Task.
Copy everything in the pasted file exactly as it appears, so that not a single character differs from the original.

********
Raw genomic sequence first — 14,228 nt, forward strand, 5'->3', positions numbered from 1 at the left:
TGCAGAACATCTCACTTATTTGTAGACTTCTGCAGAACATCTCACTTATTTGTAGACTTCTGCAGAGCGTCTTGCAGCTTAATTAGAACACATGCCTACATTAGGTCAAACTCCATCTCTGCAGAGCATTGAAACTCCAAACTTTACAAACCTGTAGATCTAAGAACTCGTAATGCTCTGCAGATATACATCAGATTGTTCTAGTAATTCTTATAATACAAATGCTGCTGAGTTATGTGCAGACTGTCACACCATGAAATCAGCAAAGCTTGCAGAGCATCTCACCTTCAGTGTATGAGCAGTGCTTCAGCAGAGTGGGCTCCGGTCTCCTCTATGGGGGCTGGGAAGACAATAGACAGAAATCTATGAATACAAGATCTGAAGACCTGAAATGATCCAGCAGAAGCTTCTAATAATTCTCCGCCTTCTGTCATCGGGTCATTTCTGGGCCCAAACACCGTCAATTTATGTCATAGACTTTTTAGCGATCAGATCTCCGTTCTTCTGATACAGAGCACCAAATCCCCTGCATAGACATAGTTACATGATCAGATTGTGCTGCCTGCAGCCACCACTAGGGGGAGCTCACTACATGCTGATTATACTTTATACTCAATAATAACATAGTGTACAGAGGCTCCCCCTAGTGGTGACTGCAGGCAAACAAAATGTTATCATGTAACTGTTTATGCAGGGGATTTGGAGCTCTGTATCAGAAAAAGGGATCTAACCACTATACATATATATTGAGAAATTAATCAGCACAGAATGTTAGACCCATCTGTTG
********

Raw genomic sequence first — 14,228 nt, forward strand, 5'->3', positions numbered from 1 at the left:
TGCAGAACATCTCACTTATTTGTAGACTTCTGCAGAACATCTCACTTATTTGTAGACTTCTGCAGAGCGTCTTGCAGCTTAATTAGAACACATGCCTACATTAGGTCAAACTCCATCTCTGCAGAGCATTGAAACTCCAAACTTTACAAACCTGTAGATCTAAGAACTCGTAATGCTCTGCAGATATACATCAGATTGTTCTAGTAATTCTTATAATACAAATGCTGCTGAGTTATGTGCAGACTGTCACACCATGAAATCAGCAAAGCTTGCAGAGCATCTCACCTTCAGTGTATGAGCAGTGCTTCAGCAGAGTGGGCTCCGGTCTCCTCTATGGGGGCTGGGAAGACAATAGACAGAAATCTATGAATACAAGATCTGAAGACCTGAAATGATCCAGCAGAAGCTTCTAATAATTCTCCGCCTTCTGTCATCGGGTCATTTCTGGGCCCAAACACCGTCAATTTATGTCATAGACTTTTTAGCGATCAGATCTCCGTTCTTCTGATACAGAGCACCAAATCCCCTGCATAGACATAGTTACATGATCAGATTGTGCTGCCTGCAGCCACCACTAGGGGGAGCTCACTACATGCTGATTATACTTTATACTCAATAATAACATAGTGTACAGAGGCTCCCCCTAGTGGTGACTGCAGGCAAACAAAATGTTATCATGTAACTGTTTATGCAGGGGATTTGGAGCTCTGTATCAGAAAAAGGGATCTAACCACTATACATATATATTGAGAAATTAATCAGCACAGAATGTTAGACCCATCTGTTG